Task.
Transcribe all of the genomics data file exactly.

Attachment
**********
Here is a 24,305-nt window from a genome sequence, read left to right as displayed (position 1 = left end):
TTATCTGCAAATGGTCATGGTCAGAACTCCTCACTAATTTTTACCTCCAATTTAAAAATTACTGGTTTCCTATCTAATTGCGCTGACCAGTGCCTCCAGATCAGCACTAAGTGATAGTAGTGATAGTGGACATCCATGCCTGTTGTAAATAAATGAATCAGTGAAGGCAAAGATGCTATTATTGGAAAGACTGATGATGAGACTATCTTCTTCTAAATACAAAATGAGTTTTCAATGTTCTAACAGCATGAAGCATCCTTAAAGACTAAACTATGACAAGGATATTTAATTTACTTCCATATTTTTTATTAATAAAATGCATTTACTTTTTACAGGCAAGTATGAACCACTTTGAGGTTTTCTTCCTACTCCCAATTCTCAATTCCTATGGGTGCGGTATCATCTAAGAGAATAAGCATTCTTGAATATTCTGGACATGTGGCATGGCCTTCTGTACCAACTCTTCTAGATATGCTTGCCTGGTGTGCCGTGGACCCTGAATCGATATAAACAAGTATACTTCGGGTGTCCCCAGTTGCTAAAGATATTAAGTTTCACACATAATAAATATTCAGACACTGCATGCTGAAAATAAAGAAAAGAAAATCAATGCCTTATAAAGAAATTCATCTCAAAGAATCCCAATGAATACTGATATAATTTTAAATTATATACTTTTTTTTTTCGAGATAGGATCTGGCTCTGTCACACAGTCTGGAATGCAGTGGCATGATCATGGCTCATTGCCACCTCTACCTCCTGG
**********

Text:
Here is a 24,305-nt window from a genome sequence, read left to right as displayed (position 1 = left end):
TTATCTGCAAATGGTCATGGTCAGAACTCCTCACTAATTTTTACCTCCAATTTAAAAATTACTGGTTTCCTATCTAATTGCGCTGACCAGTGCCTCCAGATCAGCACTAAGTGATAGTAGTGATAGTGGACATCCATGCCTGTTGTAAATAAATGAATCAGTGAAGGCAAAGATGCTATTATTGGAAAGACTGATGATGAGACTATCTTCTTCTAAATACAAAATGAGTTTTCAATGTTCTAACAGCATGAAGCATCCTTAAAGACTAAACTATGACAAGGATATTTAATTTACTTCCATATTTTTTATTAATAAAATGCATTTACTTTTTACAGGCAAGTATGAACCACTTTGAGGTTTTCTTCCTACTCCCAATTCTCAATTCCTATGGGTGCGGTATCATCTAAGAGAATAAGCATTCTTGAATATTCTGGACATGTGGCATGGCCTTCTGTACCAACTCTTCTAGATATGCTTGCCTGGTGTGCCGTGGACCCTGAATCGATATAAACAAGTATACTTCGGGTGTCCCCAGTTGCTAAAGATATTAAGTTTCACACATAATAAATATTCAGACACTGCATGCTGAAAATAAAGAAAAGAAAATCAATGCCTTATAAAGAAATTCATCTCAAAGAATCCCAATGAATACTGATATAATTTTAAATTATATACTTTTTTTTTTCGAGATAGGATCTGGCTCTGTCACACAGTCTGGAATGCAGTGGCATGATCATGGCTCATTGCCACCTCTACCTCCTGG